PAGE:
concrete slab repair


  #1  
Old 10-13-07, 07:34 AM
M
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concrete slab repair

Hi I used a jack hammer to open the 4" concrete slab and made a trench for the plumber to come to redo the underground cast iron pipe fittings.

Once they are done I need to pour the concrete slab back.

Question I have is...

(1) As I broke off the old concrete slab, there were a lot of the large chunks of concrete I have as debris. Should I use some of those to fill in the trench up to the 4" mark below grade then fill the void with sand, or should I use pure sand and pack them tight?

(2) There were wire mesh inside the concrete slab that I broke up. The trench is about 8" to 12" wide about 10 feet long. Is there anything I need to do as far as the wire mesh? Should I cut another wire mesh of that size and put it in? Should I drill holes on both sides of the slab and insert rebars in between? The way many of them broke off I am not sure I can tie back to the old ones.

(3) Underneath the concrete slab is a sheet of plastic, is that a moisture barrier? Now that seal is broken what can I do to have the same effect? There are only a few spots with the edge of the plastic dangling out most of it is torn right at the edge where the concrete broke off. Do I get another sheet same size to toss it in, or should I fill sand up to the 4" mark, then pour a thin layer of something (what?) that will seal in the bottom of the concrete?

Thanks,
 
  #2  
Old 10-13-07, 07:46 PM
H
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Location: Volusia County, Florida (Central)
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Since you appear to be in Florida, your "issues" are familiar.

The best way is marrying the existing slab to the part you tore up and don't use the old pieces that are broken up.

If you can, get a hand tamper or since it isn't too big use a sledge hammer (pound down with the broad top of the hammer) to compact the soil so it isn't loose. Wet the soil first to make it compress more easy.

If possible, drill a six inch hole with a masonary bit approx every 6' in the old slab on both sides and put epoxy (Simpson brand...., in where the Simpson Strong Tie materials are....Home Depot, Lowes) in the hole and a piece of rebar in it extending at least 6" into the part you'll pour, more length if you can. If you only have 4" of slab, use 1/2" rebar. The point is to tie the old to the new. A Milwaulkee bit from Ace Hardware is cheap and the best I know at more than half the price. If you can't drill it straight, the drill at an angle, but it is important to add the rebar so the new is strongly tied to the old.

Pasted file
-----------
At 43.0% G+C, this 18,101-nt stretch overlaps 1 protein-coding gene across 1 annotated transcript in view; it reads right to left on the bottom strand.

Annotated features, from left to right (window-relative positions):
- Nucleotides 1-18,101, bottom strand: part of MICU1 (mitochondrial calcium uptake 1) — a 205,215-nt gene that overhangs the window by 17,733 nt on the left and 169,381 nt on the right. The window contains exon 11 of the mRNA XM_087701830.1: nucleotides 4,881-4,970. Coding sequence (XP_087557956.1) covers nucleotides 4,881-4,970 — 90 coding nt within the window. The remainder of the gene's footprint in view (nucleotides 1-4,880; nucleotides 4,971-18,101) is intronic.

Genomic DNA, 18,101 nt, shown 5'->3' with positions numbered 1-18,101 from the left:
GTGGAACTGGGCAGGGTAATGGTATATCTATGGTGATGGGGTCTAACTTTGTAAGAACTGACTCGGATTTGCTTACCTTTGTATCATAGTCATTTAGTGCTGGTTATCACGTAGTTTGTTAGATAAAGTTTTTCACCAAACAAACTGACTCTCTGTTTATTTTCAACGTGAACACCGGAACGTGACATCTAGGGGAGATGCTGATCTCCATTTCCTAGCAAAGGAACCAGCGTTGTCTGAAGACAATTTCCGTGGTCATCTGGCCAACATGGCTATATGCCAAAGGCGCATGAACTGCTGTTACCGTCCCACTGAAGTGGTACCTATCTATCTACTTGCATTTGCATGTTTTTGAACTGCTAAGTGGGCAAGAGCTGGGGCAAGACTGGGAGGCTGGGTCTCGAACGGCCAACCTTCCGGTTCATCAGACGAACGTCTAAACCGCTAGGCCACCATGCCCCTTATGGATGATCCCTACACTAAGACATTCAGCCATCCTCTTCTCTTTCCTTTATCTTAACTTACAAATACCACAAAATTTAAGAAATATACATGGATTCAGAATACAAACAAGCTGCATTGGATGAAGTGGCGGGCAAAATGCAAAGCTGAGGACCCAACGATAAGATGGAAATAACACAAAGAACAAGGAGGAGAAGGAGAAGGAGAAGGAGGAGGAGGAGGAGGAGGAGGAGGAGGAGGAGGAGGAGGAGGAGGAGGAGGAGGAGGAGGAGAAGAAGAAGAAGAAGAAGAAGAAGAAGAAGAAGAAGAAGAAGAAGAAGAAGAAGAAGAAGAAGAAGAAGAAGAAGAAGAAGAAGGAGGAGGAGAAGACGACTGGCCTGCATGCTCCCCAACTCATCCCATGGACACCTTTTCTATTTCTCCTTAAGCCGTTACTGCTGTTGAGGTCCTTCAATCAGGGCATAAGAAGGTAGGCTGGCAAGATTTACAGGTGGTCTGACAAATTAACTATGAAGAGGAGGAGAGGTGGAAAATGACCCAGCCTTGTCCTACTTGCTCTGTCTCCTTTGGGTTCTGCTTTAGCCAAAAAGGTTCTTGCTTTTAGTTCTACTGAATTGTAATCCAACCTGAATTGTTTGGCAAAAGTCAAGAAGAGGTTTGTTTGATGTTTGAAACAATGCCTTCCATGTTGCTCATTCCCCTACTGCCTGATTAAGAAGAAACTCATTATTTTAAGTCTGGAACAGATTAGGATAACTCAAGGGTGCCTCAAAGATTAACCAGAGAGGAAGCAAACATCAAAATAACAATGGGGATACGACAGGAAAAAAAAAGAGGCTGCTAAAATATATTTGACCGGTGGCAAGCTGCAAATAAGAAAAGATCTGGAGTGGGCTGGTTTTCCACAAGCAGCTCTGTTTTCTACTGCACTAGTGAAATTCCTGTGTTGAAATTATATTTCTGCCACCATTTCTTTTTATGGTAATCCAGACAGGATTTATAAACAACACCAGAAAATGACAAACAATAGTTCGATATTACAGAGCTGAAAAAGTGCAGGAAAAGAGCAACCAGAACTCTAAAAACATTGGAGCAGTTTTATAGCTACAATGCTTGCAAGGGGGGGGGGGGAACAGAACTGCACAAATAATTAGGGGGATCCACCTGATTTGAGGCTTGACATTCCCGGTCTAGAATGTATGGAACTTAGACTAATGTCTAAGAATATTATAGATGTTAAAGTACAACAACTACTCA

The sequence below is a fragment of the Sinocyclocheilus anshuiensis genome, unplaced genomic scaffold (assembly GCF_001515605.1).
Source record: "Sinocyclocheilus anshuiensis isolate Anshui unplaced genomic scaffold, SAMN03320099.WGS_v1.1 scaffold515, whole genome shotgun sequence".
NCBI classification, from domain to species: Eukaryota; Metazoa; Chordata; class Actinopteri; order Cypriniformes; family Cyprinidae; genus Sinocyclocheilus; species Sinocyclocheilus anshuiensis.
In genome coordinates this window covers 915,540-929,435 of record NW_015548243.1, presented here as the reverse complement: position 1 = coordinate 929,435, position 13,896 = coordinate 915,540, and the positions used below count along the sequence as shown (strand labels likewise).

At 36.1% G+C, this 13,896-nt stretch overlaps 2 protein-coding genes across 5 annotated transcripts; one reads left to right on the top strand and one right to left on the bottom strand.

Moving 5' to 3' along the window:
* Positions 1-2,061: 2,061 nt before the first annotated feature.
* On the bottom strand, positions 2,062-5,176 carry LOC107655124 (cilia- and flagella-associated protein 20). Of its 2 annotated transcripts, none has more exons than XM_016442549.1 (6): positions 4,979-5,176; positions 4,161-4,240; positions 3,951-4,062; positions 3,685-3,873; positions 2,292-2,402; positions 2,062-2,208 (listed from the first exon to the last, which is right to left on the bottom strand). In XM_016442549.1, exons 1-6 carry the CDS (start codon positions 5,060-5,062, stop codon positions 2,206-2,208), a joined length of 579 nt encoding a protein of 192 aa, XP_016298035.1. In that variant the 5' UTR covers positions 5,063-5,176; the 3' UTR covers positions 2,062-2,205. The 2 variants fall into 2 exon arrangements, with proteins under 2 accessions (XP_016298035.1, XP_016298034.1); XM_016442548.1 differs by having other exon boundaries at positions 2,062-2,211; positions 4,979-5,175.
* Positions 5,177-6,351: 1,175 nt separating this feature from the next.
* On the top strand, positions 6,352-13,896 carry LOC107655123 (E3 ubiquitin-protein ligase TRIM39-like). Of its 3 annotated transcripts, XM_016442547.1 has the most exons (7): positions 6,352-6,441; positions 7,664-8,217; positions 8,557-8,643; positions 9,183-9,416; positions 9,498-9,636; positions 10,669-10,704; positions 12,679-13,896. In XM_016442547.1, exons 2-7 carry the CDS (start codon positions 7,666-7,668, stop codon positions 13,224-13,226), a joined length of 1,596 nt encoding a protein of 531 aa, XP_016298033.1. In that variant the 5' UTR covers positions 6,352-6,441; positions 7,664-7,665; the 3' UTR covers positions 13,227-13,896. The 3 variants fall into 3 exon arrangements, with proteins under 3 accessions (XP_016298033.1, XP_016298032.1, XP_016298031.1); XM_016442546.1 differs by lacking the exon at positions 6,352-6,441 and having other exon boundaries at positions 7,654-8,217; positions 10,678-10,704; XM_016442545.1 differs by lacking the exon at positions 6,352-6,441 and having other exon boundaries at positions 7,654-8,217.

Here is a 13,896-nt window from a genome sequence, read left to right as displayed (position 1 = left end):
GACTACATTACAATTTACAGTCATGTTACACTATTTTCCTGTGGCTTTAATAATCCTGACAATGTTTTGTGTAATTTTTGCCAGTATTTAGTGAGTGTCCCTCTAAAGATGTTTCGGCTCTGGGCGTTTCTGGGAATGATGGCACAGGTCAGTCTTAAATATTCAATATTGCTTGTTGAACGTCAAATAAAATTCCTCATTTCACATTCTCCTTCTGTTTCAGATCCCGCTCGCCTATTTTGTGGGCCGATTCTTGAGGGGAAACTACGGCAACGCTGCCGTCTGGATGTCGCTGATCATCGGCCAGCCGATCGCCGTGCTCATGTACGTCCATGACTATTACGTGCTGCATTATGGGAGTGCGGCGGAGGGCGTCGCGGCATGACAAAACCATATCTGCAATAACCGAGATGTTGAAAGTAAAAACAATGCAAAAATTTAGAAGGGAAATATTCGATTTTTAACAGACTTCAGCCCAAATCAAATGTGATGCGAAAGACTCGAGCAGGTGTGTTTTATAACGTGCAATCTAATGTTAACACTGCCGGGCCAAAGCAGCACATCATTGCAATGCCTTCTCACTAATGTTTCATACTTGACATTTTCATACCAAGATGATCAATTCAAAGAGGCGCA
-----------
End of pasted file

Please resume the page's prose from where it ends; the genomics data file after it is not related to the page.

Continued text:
The plastic barrier was to hold in and protect the termite protection from the water in the concrete (also helps keep the water consistency in the concrete for extremely dry soil) put in before the original slab was to be poured.

If the the home is more than 7 years old and/or the soil was removed and new added, it would be best to get someone to add some termite treatment (Termidor) which at the most shouldn't cost more than 30 cents a sq ft. Some areas sell a Borax mixture which is also effective and mostly used where the well is <25' from the treated area. If you have a well, and it is less than 25' from the area you're treating, then don't use Termidor (so I'm told). The visqueen should be 6 mil. to meet code must be taped together ( in your case with the old, common duct tape will do). If too ragged to tape to the old, lay it in and add a latex caulk and just try to seal it best you can.

Rather than put grid or rebar back in and since it isn't a footer , use fibercrete which is usually no more than $6 per yard more at 2500psi or more ( I personally use 3000psi fibercrete). Fibercrete @ 2500psi minimum meets code in Florida and if used, steel isn't required imbedded in the concrete (except for footers). By the way, DOT also approves Fibercrete for aprons. If you're going to mix and pour yourself, Fibercrete is available at the home centers.

Now, you may say that why should I pay attention to code?
Recent litigation has indicated that insurance companies and home inspectors have been asking how things are done and can use it to either refuse a claim, or negotiate a lower price if code isn't followed, besides the peace of mind of doing the job right has worth.
 
 

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